The Accidence of Ben Jonson's Plays, Masques, and Entertainments: With an Appendix of Comparable Uses in Shakespeare

The Accidence of Ben Jonson's Plays, Masques, and Entertainments: With an Appendix of Comparable Uses in Shakespeare

The Accidence of Ben Jonson's Plays, Masques, and Entertainments: With an Appendix of Comparable Uses in Shakespeare

The Accidence of Ben Jonson's Plays, Masques, and Entertainments: With an Appendix of Comparable Uses in Shakespeare

Excerpt

The object of this study is to give an historical account of the morphology of Ben Jonson's plays, masques and entertainments. A definitive edition of these works is now available in the first seven volumes of Herford and Simpson Ben Jonson, and in it there are numerous forms of words which strike the modern reader as unusual. It is mainly these that I have selected for treatment and explanation. Similar work was done for Shakespeare by E. A. Abbott in his Shakespearian Grammar; subsequently, and more thoroughly, by W. Franz in his Shakespeare-Grammatik.

By 'definitive' one means an edition which presents a critical text, and which gives due consideration, inter alia, to the orthography, punctuation and writing conventions of the time. Accurate investigation into the accidence of an author is almost impossible until some scholar or scholars have undertaken this delicate and difficult preparation.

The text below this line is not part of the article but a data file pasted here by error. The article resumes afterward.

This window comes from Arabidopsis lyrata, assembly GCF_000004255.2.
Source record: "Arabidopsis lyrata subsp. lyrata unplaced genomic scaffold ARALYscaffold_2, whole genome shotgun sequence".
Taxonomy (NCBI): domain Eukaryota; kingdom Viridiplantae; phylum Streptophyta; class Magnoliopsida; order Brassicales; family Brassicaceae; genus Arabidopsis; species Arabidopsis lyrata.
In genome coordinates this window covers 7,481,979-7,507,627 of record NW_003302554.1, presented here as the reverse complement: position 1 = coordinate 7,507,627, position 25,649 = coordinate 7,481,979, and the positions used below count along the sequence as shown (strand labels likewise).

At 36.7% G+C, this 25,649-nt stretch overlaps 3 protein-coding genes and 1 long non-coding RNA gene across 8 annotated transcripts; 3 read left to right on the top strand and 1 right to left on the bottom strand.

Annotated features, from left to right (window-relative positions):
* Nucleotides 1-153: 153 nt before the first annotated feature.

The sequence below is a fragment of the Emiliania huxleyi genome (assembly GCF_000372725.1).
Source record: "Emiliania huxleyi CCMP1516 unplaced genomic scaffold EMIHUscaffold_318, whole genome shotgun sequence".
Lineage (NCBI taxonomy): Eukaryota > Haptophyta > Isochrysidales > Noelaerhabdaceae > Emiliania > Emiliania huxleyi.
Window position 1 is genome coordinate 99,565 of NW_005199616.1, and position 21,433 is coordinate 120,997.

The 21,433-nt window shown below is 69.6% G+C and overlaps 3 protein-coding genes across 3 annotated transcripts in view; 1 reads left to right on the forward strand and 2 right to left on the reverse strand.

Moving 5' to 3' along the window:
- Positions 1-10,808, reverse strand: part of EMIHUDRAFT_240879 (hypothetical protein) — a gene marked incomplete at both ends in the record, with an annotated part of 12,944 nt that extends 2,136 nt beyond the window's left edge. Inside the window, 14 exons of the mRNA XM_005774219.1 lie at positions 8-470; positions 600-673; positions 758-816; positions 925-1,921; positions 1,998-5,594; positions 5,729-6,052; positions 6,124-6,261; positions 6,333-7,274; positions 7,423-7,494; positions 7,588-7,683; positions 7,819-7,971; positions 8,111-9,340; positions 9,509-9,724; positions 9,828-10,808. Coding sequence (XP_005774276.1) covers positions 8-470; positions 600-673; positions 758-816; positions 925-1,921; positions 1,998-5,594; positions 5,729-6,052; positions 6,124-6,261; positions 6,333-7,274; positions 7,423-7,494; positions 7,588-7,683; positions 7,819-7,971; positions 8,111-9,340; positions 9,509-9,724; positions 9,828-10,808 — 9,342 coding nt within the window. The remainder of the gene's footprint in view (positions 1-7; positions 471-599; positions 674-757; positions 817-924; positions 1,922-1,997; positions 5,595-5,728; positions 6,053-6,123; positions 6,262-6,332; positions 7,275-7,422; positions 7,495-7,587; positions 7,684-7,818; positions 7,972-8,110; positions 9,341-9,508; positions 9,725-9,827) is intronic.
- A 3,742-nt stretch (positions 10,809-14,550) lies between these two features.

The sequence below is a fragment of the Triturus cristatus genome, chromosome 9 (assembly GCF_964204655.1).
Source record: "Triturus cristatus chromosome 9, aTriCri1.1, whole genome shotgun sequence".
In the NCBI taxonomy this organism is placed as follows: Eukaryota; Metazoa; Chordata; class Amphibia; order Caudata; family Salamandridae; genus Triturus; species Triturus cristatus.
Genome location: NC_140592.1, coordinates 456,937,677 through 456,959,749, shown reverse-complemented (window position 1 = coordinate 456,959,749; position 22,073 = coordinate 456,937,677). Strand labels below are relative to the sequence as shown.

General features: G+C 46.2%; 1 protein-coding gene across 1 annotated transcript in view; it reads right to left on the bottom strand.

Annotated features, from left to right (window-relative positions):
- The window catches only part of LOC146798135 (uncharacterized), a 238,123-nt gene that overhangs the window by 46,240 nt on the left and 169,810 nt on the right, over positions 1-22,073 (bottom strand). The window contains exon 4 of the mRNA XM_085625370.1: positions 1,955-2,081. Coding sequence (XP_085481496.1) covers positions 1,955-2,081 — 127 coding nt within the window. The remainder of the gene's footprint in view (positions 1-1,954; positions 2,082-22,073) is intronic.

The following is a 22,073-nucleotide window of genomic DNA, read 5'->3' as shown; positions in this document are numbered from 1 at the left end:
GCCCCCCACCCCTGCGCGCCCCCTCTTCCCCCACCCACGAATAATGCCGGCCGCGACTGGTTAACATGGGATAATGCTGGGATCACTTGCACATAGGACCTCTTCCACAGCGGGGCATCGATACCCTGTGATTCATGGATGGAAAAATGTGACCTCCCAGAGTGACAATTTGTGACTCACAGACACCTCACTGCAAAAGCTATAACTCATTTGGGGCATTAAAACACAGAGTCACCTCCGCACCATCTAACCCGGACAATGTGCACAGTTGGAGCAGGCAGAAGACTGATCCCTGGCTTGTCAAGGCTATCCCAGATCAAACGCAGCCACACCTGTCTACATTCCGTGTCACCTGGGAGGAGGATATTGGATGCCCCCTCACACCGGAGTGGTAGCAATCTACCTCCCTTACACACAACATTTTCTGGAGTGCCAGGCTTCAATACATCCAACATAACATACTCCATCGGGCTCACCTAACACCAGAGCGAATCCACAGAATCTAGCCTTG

The choice of Jonson as the subject of linguistic investigation needs little comment. By his contemporaries he was regarded as an accomplished scholar and a considerable dramatist. Though his reputation has suffered some vicissitudes, there can be no question of Jonson's importance as an influence in the development of the English language at a critical period, and of the effect of that influence in directing English literature into channels that critics, for the sake of convenience, generally label 'classic'.

Jonson was also a grammarian, or at least a grammatical archivist, for his library was the repository of any grammar, new or old, which he could lay hands upon. His merits as a student of grammar, though he was frankly an amateur, are not to be judged by the scant, often naïve, notes which survived the destruction of his library by fire. His original researches were certainly lost, and the brief sketch which survives is of little moment, save as an indication of the value which Jonson himself attached to the subject.

The dramatic work of Ben Jonson is the more valuable because of his practical attitude to the problems of language. In his plays, masques and entertainments he treated linguistic foibles . . .

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